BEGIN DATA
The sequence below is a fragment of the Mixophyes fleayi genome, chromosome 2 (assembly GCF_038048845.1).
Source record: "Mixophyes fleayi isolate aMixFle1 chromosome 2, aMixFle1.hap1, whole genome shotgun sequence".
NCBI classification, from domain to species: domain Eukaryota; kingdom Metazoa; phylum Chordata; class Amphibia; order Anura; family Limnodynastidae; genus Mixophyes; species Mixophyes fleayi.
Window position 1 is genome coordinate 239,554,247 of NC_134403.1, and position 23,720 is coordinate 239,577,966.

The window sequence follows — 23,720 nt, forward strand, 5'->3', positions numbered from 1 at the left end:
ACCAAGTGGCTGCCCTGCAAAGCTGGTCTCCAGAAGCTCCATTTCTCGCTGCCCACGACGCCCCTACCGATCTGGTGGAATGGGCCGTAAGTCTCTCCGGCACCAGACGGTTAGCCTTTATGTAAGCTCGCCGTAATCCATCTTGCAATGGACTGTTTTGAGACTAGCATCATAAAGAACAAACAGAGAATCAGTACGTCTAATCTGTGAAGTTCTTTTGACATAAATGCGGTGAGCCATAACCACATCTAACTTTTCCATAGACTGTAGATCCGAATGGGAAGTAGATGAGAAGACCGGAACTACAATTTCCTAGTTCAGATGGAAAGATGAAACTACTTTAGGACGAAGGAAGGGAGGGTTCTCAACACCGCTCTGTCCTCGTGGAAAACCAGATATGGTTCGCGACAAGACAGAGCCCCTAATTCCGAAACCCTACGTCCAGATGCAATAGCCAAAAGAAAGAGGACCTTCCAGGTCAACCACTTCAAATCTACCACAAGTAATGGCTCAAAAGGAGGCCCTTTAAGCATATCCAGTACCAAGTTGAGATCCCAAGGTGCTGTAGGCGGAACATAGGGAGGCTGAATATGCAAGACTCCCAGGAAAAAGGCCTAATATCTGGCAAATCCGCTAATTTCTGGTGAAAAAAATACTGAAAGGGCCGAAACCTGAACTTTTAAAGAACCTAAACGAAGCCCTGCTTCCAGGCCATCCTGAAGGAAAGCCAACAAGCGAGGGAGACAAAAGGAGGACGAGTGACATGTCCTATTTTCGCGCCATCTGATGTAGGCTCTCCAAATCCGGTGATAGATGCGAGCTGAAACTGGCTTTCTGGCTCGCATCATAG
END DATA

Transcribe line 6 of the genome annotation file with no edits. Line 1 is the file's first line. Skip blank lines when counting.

ACCAAGTGGCTGCCCTGCAAAGCTGGTCTCCAGAAGCTCCATTTCTCGCTGCCCACGACGCCCCTACCGATCTGGTGGAATGGGCCGTAAGTCTCTCCGGCACCAGACGGTTAGCCTTTATGTAAGCTCGCCGTAATCCATCTTGCAATGGACTGTTTTGAGACTAGCATCATAAAGAACAAACAGAGAATCAGTACGTCTAATCTGTGAAGTTCTTTTGACATAAATGCGGTGAGCCATAACCACATCTAACTTTTCCATAGACTGTAGATCCGAATGGGAAGTAGATGAGAAGACCGGAACTACAATTTCCTAGTTCAGATGGAAAGATGAAACTACTTTAGGACGAAGGAAGGGAGGGTTCTCAACACCGCTCTGTCCTCGTGGAAAACCAGATATGGTTCGCGACAAGACAGAGCCCCTAATTCCGAAACCCTACGTCCAGATGCAATAGCCAAAAGAAAGAGGACCTTCCAGGTCAACCACTTCAAATCTACCACAAGTAATGGCTCAAAAGGAGGCCCTTTAAGCATATCCAGTACCAAGTTGAGATCCCAAGGTGCTGTAGGCGGAACATAGGGAGGCTGAATATGCAAGACTCCCAGGAAAAAGGCCTAATATCTGGCAAATCCGCTAATTTCTGGTGAAAAAAATACTGAAAGGGCCGAAACCTGAACTTTTAAAGAACCTAAACGAAGCCCTGCTTCCAGGCCATCCTGAAGGAAAGCCAACAAGCGAGGGAGACAAAAGGAGGACGAGTGACATGTCCTATTTTCGCGCCATCTGATGTAGGCTCTCCAAATCCGGTGATAGATGCGAGCTGAAACTGGCTTTCTGGCTCGCATCATAG